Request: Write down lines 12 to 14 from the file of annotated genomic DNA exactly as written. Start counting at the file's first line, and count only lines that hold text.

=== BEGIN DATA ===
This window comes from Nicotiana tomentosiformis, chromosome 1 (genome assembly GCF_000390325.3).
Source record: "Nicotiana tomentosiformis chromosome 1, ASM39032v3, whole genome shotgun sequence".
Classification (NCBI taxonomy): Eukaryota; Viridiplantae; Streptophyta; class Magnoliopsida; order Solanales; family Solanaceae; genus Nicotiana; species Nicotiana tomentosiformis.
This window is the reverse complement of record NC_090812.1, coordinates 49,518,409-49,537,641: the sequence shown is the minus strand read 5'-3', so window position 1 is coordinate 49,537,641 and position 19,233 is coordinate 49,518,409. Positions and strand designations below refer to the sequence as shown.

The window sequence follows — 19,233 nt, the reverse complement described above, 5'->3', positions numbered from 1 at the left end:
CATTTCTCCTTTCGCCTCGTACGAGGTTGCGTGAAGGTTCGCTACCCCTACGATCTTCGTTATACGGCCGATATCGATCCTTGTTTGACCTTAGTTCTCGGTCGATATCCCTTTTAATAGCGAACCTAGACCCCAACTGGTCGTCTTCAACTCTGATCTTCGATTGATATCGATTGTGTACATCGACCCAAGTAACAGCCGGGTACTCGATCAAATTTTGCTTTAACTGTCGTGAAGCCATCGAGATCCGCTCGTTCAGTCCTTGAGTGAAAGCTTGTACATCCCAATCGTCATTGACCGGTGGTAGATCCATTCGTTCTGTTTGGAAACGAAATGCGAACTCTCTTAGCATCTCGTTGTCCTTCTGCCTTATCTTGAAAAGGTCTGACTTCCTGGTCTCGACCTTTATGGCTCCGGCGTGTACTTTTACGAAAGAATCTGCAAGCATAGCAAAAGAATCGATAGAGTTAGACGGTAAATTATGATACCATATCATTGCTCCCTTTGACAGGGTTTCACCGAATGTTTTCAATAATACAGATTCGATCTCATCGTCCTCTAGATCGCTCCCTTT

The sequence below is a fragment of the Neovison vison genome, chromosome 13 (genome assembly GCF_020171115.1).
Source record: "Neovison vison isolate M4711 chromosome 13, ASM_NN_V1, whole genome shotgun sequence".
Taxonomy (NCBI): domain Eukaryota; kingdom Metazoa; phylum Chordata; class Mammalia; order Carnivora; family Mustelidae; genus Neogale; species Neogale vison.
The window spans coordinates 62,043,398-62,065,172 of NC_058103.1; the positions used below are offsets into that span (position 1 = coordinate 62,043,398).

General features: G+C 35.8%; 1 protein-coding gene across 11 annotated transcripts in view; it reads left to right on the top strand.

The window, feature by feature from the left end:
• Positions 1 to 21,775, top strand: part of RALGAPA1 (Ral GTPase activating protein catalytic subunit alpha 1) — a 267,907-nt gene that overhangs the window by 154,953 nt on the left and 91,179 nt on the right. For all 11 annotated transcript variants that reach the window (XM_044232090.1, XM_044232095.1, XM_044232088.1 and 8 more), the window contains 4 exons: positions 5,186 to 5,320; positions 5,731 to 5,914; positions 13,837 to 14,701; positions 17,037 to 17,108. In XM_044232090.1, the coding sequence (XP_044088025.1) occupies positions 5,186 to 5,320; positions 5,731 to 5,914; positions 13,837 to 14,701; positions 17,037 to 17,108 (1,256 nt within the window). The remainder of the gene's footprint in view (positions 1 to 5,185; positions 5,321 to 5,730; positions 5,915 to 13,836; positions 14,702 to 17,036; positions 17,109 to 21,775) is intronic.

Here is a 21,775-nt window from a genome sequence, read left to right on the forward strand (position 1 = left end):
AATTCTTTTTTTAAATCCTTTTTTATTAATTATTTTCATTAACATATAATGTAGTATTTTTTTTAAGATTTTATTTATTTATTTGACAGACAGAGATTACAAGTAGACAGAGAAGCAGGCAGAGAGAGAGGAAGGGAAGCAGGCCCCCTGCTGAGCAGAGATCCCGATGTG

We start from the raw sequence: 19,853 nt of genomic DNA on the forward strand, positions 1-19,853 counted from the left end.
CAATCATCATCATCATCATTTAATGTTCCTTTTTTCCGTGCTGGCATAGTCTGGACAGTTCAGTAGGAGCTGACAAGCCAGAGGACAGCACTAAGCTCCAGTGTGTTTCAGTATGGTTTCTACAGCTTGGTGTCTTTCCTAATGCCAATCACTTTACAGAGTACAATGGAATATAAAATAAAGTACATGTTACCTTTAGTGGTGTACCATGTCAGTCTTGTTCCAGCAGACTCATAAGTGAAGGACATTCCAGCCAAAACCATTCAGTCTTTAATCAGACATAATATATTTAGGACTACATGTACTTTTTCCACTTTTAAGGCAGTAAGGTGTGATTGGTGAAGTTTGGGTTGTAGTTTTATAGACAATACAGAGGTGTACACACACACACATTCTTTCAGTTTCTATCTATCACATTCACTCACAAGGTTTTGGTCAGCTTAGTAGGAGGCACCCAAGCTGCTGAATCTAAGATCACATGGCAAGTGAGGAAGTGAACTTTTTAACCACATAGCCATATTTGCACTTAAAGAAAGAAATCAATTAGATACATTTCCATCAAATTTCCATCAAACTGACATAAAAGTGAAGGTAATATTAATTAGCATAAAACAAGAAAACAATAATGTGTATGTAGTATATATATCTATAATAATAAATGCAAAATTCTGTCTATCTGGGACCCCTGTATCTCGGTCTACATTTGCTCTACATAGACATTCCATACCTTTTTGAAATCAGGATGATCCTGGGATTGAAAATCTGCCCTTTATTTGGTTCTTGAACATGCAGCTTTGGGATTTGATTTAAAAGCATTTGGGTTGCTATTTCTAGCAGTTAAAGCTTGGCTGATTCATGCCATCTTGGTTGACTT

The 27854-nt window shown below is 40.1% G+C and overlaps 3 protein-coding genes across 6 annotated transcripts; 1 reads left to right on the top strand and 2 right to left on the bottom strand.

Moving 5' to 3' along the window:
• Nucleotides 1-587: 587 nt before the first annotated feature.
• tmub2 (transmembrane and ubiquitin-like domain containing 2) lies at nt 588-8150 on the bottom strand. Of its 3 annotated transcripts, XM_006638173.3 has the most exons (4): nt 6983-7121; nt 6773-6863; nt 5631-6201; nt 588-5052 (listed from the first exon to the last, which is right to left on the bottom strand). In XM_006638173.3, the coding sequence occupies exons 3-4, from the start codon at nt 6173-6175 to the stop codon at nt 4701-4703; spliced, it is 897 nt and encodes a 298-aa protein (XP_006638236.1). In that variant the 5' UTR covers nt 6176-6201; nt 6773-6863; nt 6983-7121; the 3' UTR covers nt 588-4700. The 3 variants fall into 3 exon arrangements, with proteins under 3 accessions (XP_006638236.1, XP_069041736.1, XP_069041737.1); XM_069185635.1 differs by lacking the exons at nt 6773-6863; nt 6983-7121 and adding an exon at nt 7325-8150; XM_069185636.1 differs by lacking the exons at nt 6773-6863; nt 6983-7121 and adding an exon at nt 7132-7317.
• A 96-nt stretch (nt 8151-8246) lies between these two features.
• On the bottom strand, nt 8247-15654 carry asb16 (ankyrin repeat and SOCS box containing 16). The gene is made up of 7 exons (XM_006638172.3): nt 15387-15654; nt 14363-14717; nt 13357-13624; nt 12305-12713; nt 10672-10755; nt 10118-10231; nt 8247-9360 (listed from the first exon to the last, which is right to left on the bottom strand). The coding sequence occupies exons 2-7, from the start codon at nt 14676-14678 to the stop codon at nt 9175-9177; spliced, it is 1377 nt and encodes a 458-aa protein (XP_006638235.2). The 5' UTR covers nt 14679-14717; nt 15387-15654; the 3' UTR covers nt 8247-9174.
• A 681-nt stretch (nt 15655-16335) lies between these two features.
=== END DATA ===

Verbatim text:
The window, feature by feature from the left end:
• Positions 1 to 21,775, top strand: part of RALGAPA1 (Ral GTPase activating protein catalytic subunit alpha 1) — a 267,907-nt gene that overhangs the window by 154,953 nt on the left and 91,179 nt on the right. For all 11 annotated transcript variants that reach the window (XM_044232090.1, XM_044232095.1, XM_044232088.1 and 8 more), the window contains 4 exons: positions 5,186 to 5,320; positions 5,731 to 5,914; positions 13,837 to 14,701; positions 17,037 to 17,108. In XM_044232090.1, the coding sequence (XP_044088025.1) occupies positions 5,186 to 5,320; positions 5,731 to 5,914; positions 13,837 to 14,701; positions 17,037 to 17,108 (1,256 nt within the window). The remainder of the gene's footprint in view (positions 1 to 5,185; positions 5,321 to 5,730; positions 5,915 to 13,836; positions 14,702 to 17,036; positions 17,109 to 21,775) is intronic.

Here is a 21,775-nt window from a genome sequence, read left to right on the forward strand (position 1 = left end):